In neonatal programs, students might study certain business topics, including economics and finance, as they relate to the health care industry. Graduates of these programs might find work as nurse practitioners. Neonatal nursing master's degree programs are only open to those who have a bachelor's degree and are registered nurses with one to two years of experience. Submission of GRE scores is also usually required.
Find schools that offer these popular programs
- Clinical Nursing
- Critical Care Nursing
- Direct-Entry Midwifery - LM, CPM
- Licensed Vocational Nurse Training
- Mental Health Nursing
- Neonatal Nursing
- Nurse Anesthetist
- Nurse Assistant or Patient Care Assistant
- Nurse Midwife
- Nurse Practitioner or Family Nurse Practitioner
- Nursing Administration
- Nursing for Adults and Seniors
- Nursing Science
- Occupational Health Nursing
- Operating Room and Surgical Nursing
- Pediatric Nursing
- Public Health Nurse or Community Nurse
- Registered Nurse
Neonatal nursing students must typically complete 600 hours of hands-on training, which usually consists of four clinical practica. Over the course of two years, students learn researching strategies and study such course topics as:
- Heredity factors and DNA
- Assessing the health of newborns
- Fetal and infant growth and development
- Medications and drug therapies for infants
- Detection and treatment of infant diseases
Employment Outlook and Salary Information
As of 2014, the U.S. Bureau of Labor Statistics (BLS) noted that nurse practitioners earned a median wage of $98,190. Furthermore, from 2014-2024, employment of nurse practitioners was expected to climb 31%.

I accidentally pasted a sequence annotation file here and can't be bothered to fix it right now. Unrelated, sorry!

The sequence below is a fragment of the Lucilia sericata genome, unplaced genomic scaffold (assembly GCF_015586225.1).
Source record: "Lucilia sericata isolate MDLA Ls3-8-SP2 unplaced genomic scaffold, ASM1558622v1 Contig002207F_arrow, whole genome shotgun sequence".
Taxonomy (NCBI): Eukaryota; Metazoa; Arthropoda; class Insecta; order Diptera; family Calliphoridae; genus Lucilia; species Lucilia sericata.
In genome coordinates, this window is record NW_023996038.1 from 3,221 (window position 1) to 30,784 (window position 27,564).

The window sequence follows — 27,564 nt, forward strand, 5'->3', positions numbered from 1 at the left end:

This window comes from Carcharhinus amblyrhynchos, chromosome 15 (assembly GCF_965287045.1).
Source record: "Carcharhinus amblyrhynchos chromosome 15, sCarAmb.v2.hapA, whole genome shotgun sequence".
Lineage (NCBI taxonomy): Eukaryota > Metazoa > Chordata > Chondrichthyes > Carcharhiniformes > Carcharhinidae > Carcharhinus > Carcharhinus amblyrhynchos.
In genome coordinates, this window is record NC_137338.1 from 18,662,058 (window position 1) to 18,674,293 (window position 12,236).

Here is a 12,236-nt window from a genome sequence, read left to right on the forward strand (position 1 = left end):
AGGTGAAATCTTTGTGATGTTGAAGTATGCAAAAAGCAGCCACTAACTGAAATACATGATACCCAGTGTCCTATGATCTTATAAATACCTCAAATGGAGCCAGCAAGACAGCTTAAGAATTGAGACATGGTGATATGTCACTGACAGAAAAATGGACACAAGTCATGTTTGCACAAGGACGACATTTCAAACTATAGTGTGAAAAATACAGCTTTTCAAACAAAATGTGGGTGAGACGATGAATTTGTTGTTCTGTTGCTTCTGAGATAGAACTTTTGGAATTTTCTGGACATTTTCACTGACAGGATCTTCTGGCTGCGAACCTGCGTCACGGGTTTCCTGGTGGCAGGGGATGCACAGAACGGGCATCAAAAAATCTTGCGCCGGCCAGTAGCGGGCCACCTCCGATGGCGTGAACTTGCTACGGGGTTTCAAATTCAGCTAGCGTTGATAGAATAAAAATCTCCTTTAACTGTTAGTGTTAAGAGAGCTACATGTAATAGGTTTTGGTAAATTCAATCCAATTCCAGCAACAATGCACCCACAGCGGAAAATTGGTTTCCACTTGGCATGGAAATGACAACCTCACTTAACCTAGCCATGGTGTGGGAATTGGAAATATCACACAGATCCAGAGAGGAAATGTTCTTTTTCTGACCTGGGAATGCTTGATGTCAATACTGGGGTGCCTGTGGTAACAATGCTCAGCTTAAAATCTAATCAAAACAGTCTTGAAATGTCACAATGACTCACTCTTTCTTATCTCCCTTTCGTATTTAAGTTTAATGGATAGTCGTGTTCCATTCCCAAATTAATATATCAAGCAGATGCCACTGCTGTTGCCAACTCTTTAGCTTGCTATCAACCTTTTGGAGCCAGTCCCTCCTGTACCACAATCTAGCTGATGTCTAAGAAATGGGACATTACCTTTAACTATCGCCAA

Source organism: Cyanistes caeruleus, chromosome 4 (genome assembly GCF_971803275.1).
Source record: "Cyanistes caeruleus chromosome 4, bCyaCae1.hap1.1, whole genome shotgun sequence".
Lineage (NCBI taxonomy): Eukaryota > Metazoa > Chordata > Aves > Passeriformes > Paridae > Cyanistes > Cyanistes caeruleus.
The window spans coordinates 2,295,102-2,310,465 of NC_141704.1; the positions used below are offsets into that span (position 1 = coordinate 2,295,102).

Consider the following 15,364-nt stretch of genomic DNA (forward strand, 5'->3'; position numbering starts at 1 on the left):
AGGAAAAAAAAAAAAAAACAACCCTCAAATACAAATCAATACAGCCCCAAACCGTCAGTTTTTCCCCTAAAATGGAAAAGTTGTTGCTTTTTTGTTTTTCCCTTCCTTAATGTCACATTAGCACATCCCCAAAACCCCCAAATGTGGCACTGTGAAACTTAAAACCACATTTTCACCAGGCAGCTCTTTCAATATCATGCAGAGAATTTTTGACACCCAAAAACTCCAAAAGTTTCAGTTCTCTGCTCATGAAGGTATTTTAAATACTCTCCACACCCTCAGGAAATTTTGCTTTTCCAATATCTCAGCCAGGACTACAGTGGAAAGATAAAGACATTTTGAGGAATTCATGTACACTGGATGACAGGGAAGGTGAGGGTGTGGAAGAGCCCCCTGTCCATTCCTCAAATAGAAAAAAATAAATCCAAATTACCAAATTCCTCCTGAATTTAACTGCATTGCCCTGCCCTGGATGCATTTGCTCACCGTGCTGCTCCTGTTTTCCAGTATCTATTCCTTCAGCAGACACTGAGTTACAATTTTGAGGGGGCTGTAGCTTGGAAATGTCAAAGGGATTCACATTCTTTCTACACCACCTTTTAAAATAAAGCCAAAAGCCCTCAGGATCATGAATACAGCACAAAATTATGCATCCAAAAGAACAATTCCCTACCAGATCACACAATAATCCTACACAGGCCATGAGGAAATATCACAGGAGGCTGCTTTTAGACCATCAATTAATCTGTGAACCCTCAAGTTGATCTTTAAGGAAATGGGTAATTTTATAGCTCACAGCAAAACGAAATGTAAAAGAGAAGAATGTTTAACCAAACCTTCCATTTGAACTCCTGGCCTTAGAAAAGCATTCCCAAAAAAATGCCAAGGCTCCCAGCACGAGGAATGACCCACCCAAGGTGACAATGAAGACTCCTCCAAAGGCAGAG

Continuing Education and Certification Information
Graduates of a neonatal nursing master's degree program may decide to pursue a Ph.D. in Nursing. However, this type of degree is more often pursued by nurses interested in scientific research or college-level teaching. Doctor of Nursing Practice (DNP) programs are also available and are more clinically oriented.
Neonatal nurses and nurse practitioners can seek professional certifications through the National Certification Corporation. In order to be able to sit for the exam, individuals must be licensed registered nurses and meet education or experience requirements, depending on the desired credential. Designations are valid for three years; in order to maintain certification, neonatal nurses can either retest or participate in continuing education.
Neonatal nursing is not available as a major in an undergraduate program, but you can find this specialty at the master's level. If you're interested in neonatal nursing, you must first become a registered nurse and gain some experience in the field.